Congenital heart disease (CHD) is the most common birth defect. And even with remarkable advances in care, it remains the leading cause of non-infectious death in infants.
CHD is the result of a complicated interplay between genetic and non-genetic, or “environmental,” factors acting on the fetus.
While the genetic contributors have become increasingly defined as was recently summarized in an American Heart Association Scientific Statement published in Circulation that was co-authored by Dr. Vidu Garg, the environmental factors are an important area of investigation.
One of those environmental factors is maternal hyperglycemia.
In a comprehensive review, Garg and Dr. Madhumita Basu looked at the impact of maternal diabetes, and potential gene-environmental influences in that context, on fetal heart development.
“Many studies have demonstrated a strong correlation between maternal diabetes and increased risk of CHD in babies born to affected mothers,” says Garg, who is the director of the Center for Cardiovascular Research in The Research Institute at Nationwide Children’s Hospital.
“And many factors, including the type of diabetes, other environmental influences, and potentially certain genetic predispositions can influence which CHD subtypes are likely to develop.”
For example, the researchers say type 1 and type 2 diabetes are linked with specific CHD subtypes.
The researchers found that babies born to mothers with type 1 diabetes had a greater association with conotruncal malformations and atrioventricular septal defects.
Those born to mothers with type 2 diabetes had the highest risk of heterotaxy and left ventricular outflow tract obstructive malformations.
Both types of maternal diabetes also increased the risk of other types of CHD in the infants.
The researchers also found the gestational age at which the fetus is exposed to maternal diabetes is also important.
Maternal diabetes before conception and during the first trimester is associated with diabetic embryopathy in the fetus, which affects the heart, great vessels, and neural tube.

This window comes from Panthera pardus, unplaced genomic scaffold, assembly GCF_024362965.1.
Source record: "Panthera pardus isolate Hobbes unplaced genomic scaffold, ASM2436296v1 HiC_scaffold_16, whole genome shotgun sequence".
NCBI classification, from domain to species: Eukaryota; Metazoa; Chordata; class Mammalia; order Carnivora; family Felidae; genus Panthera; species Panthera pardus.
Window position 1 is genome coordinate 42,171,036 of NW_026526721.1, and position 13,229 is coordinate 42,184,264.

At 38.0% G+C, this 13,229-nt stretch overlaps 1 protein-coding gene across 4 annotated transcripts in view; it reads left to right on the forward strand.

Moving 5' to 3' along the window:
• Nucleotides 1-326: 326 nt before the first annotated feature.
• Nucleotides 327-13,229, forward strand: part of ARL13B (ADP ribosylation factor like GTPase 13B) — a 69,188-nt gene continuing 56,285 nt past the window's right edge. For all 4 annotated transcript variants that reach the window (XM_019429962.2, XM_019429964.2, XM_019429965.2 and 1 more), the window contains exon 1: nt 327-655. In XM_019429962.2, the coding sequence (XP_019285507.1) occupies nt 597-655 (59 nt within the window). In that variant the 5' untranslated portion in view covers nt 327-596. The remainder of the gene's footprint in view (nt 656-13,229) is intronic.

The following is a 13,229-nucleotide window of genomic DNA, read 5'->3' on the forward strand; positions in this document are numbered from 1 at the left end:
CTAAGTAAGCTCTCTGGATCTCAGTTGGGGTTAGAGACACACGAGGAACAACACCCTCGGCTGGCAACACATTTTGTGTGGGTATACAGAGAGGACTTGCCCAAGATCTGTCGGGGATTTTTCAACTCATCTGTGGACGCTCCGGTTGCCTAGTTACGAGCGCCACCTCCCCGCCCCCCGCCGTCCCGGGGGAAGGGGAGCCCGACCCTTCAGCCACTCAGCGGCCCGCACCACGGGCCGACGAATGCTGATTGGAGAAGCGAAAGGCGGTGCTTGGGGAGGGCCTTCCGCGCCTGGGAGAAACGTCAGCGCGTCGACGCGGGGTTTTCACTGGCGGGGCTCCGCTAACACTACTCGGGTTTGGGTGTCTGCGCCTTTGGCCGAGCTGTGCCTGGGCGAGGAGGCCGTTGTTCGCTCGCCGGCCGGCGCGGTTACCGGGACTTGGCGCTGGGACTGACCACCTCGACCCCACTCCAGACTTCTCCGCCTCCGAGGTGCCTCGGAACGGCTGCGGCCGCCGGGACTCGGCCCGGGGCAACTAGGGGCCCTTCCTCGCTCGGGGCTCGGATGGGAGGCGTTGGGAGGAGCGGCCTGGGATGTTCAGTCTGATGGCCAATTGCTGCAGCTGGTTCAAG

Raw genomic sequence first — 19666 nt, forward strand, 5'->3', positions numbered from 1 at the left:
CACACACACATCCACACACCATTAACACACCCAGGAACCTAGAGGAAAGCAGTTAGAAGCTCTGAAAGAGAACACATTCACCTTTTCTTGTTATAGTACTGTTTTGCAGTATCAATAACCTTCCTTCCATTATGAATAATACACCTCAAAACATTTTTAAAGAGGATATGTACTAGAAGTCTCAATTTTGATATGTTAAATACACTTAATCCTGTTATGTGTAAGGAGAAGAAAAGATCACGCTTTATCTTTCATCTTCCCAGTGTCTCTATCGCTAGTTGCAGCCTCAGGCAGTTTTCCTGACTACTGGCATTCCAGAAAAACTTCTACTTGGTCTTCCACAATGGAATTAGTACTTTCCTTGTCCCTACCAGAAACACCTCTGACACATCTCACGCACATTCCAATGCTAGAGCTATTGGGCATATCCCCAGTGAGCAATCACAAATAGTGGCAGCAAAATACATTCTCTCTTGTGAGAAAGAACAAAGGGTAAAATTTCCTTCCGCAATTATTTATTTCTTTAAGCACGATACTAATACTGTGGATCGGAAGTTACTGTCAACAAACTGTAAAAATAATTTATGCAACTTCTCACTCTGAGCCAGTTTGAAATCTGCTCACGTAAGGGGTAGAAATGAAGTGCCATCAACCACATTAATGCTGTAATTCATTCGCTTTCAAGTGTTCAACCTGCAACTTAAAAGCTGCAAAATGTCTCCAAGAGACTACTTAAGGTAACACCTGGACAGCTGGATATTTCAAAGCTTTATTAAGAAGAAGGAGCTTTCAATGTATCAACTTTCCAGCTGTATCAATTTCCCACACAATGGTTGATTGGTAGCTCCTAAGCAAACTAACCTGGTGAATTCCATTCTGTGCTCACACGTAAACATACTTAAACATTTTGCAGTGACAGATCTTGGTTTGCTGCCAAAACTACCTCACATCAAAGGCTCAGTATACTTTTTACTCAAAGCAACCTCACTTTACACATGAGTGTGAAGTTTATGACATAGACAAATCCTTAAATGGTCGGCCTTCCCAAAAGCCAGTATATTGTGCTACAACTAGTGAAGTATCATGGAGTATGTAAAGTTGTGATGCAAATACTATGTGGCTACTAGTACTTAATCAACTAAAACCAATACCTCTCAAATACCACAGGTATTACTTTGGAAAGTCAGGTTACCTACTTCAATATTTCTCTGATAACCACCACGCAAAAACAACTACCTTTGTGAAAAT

When maternal diabetes develops in the latter half of pregnancy, it is associated with fetal macrosomia, cardiomyopathy, increased incidence of perinatal complications and mortality.
Diabetes is a complex disease, with abnormal homeostasis of multiple components in metabolism that ultimately leads to the overall metabolic syndrome.
Despite this complexity, hyperglycemia has been determined to be the primary factor in all forms of diabetes. How exactly maternal hyperglycemia causes birth defects in infants is still unknown, according to researchers.
More Research Needed
“Teasing out the cellular and molecular changes in the developing heart during hyperglycemic conditions is possible with newer high throughput genomic technologies,” Garg adds. “Doing so will enable us to define these perturbations mechanistically, and even down to a single-cell level.”
Unlocking these cellular secrets opens the door to potential interventions to reduce the risk of the fetus developing CHD.
“Ultimately, our hope is to translate these findings by screening mothers with environmental risk factors and their children for genetic variants in cardiac regulatory genes,” says Basu. “We predict that these genetic variants will serve as risk factors for the development of CHD in high-risk populations, such as those with maternal diabetes.”
The research was recently published in Birth Defects Research.
Published with permission from Nationwide Children’s Hospital.
Influences of maternal diabetes on fetal heart development. 2018, December 21. EurekAlert! Retrieved: https://www.eurekalert.org/pub_releases/2018-12/nch-iom122118.php